(Note: That ban on foreign currency contributed in its own way to the Civil War, because it reinforced many people’s sentiments about Northern economic dominance over the South.)
Mints or no, America’s first true monetary windfall came in California in 1848 with the gold discovery at Sutter’s Mill. Finally, the country had some serious “money” — because gold is money — coming down out of the hills.
Add in the discovery of Nevada’s Comstock Lode in 1859. This kicked off a “silver rush” to match the previous decade’s California Gold Rush, and the U.S. economy was beginning to liquefy with serious amounts of precious metal money.
Then came the Civil War, 1861-65, and as no less than Sun Tzu noted about 2,600 years ago, “wars cost much silver.”
Fortunately for President Abraham Lincoln and the North, California and Nevada were there to supply money straight from the mines, with which to fight the war. In a fascinating, mostly forgotten historical aside, no less than Tsar Alexander II of Russia sent part of his navy to defend the U.S. Mint at San Francisco during those troubled times. We discussed it here.
The Civil War was a monetary disaster for the U.S.
Despite the gold and silver from California and Nevada, the country ran out of money with which to pay its bills. The U.S. began issuing “greenback” paper currency, a long tale for another time.
Fortunately for the monetary fate of the nation, the U.S. covers half a continent, much of which is filled with mineralized areas, particularly out West. The 1860s through 1920s were a long era of prospecting, discovery and mining, particularly for gold and silver, as well as many other metals.
For many of those above-noted decades, members of Congress and Senators from out West promoted coinage that used metals mined in their states, namely gold and silver. It led to a political debate over the concept of “bimetallism,” and that too is another story for another time.
But it does bring us back to the U.S. Mint, which stamped out vast numbers of gold and silver coins in the second half of the 19th Century and well into the 20th Century.
Among those coins was the famous “Morgan” silver dollar. It was designed by an engraver named George Morgan, hence the name. The Mint issued this coin between 1878 and 1904, with a special issuance in 1921.
U.S. Mint, 1921 Morgan silver dollar.
Well, here it is 2021 and obviously, that’s 100 years since the last of the Morgans.
So the people who run the U.S. Mint decided to issue a special 2021 commemorative of the century-old coin. The idea is to release a series of limited editions.
One of these commemorative Morgans has the “CC” mark, representing the old Carson City, Nev. Mint. Here’s the U.S. Mint ad.
And the other commemorative Morgan has the “O” mark, representing the old New Orleans Mint. Here’s that ad.
Both of these coins went on sale at noon on May 24.
And the entire allowance was sold out within 20 minutes. Indeed, traffic was so heavy that the servers crashed at the Mint.
That’s two different coins, at mint runs of 175,000, or a total of 350,000 coins.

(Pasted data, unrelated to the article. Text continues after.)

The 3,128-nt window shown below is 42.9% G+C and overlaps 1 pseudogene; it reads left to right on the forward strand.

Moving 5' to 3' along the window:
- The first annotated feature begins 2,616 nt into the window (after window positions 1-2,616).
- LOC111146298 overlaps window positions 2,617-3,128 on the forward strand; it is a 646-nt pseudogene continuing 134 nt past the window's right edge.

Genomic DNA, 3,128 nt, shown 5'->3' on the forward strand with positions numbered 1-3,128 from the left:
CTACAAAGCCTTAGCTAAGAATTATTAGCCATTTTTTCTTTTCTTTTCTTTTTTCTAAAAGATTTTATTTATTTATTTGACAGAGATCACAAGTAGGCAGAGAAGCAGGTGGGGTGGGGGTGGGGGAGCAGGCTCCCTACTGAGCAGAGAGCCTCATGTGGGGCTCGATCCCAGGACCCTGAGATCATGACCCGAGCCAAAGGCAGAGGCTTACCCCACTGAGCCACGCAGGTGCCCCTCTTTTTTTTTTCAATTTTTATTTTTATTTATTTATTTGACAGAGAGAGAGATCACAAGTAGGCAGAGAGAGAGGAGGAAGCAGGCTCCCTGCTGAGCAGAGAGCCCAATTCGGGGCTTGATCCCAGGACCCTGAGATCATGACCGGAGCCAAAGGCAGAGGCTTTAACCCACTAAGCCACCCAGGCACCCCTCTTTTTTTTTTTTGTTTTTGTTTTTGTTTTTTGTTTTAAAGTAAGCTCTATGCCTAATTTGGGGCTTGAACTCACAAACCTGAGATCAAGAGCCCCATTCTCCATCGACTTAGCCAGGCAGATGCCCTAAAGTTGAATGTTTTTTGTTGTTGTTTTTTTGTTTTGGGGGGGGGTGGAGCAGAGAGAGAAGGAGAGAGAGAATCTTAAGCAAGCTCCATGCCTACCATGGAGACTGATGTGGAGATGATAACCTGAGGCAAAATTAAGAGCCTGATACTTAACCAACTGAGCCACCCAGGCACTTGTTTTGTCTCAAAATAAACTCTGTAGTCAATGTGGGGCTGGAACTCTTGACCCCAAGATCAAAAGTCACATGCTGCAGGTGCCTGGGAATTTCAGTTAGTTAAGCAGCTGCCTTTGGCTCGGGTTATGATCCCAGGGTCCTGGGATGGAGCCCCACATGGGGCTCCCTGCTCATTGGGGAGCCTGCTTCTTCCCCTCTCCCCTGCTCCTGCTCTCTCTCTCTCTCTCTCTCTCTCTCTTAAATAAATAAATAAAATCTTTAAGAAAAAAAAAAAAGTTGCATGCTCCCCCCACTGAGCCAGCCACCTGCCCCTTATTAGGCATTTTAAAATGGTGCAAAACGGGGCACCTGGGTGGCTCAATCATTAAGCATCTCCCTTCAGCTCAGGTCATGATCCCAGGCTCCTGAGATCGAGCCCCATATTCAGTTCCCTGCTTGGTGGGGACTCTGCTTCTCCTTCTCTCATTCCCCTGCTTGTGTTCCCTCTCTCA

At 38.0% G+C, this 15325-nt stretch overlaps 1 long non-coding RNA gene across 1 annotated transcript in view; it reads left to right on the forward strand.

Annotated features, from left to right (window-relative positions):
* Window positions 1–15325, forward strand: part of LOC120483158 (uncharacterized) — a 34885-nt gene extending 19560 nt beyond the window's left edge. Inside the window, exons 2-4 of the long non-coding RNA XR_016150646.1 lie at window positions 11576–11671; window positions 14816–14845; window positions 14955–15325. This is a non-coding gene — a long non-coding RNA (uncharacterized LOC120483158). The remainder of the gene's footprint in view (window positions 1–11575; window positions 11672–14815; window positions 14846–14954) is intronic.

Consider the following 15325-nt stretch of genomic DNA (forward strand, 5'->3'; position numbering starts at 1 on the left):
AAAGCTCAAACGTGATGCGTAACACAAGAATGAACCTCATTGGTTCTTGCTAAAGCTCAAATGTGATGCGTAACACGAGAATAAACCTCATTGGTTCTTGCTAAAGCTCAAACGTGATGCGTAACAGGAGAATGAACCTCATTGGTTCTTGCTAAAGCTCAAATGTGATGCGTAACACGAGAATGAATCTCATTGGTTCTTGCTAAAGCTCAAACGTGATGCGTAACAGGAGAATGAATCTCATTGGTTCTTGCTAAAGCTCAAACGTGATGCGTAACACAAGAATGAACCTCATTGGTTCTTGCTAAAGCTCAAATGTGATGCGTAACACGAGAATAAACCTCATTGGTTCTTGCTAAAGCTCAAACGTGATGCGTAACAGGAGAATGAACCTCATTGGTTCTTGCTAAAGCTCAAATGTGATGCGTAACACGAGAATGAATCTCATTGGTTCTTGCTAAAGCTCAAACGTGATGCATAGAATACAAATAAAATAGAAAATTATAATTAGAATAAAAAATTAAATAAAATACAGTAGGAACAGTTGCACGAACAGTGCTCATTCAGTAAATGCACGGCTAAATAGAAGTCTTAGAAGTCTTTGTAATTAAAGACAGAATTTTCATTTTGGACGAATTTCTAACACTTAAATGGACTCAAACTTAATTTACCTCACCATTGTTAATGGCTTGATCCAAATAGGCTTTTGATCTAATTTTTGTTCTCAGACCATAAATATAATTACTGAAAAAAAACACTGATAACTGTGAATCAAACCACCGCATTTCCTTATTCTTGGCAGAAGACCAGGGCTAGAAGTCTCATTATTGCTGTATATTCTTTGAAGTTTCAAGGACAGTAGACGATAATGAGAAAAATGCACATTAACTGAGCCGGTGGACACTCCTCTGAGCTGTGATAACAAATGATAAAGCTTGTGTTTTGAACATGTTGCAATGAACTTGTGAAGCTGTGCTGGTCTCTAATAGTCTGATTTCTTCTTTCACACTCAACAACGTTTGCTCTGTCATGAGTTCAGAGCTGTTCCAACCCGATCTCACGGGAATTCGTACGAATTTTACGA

Note that each coin contains 0.858 troy ounces of .999 silver. The balance is copper. So it’s not even an ounce of precious metal. And the Mint priced these commemoratives at $85 each, which is over three times the spot price of silver.
And it all sold out within 20 minutes!
Now, an outsider might just think that this 2021 commemorative Morgan must be a big thing amongst coin collectors. Lots of people them. And that’s true, as far as it goes.
But then the Mint sent out an email stating that it’s having problems meeting demand due to a “global silver shortage.”
Then a few days later, on June 4 the Mint sent out a correction, stating:
“The United States Mint … is being impacted by silver blank shortages among its suppliers. The demand for many of our bullion and numismatic products is at record heights and increasingly outpacing the supply of silver blanks available through our suppliers.”
So it’s not a global silver shortage, it’s “silver blank” shortages from suppliers. And demand is “increasingly outpacing the supply.”
Now, wait a minute… That’s an explanation that fails to explain.
The fact is that the U.S. Mint is among the largest users of silver in the world. It has large supply contracts with the largest silver refiners in the sector. And contracts with the Mint specify that it (the Mint) is number one for allocation in the event of tightening supply chains.
That is, the U.S. Mint is at the top of the list for silver supplies from refiners. And yet, it’s telling the world that it can’t obtain sufficient metal to meet demand.
This is not to say that there’s no silver. No, it’s not all gone. Silver miners are mining and refiners are refining.
You can still buy silver bullion, bullion coins, old bags of “junk” silver (pre-1964 U.S. coins for example) at many sites online. There’s a range of places to obtain silver. But it’s pricey, and getting pricier, especially the “markups” above the official spot price.
The main takeaway here is that the Mint shortage of silver reflects the shadow of a new cycle of inflation that has already begun. And this inflation is breaking out wide open.
Doubtless, you see inflation every day; at the supermarket, the hardware store, the lumber yard, the auto dealer, in housing prices and much more.
In essence, the dollar is losing purchasing power, more and more, faster and faster.
The other side of this phenomenon is that people are converting more and more of those paper and electronic dollars they control into something real, into hard precious metal.
Yes, a nice, shiny 2021 Morgan silver dollar might be a nice collector’s item. But the fact that the Mint sold out of 350,000 of them in 20 minutes is astonishing.
And then the fact that the Mint came right out and stated that it can’t obtain raw material is beyond worrisome.
Inflation is here. It’s about to explode. And the consequences will be seismic.
On that note, I rest my case.
That’s all for now… Thank you for subscribing and reading.
Managing Editor, Rich Retirement Letter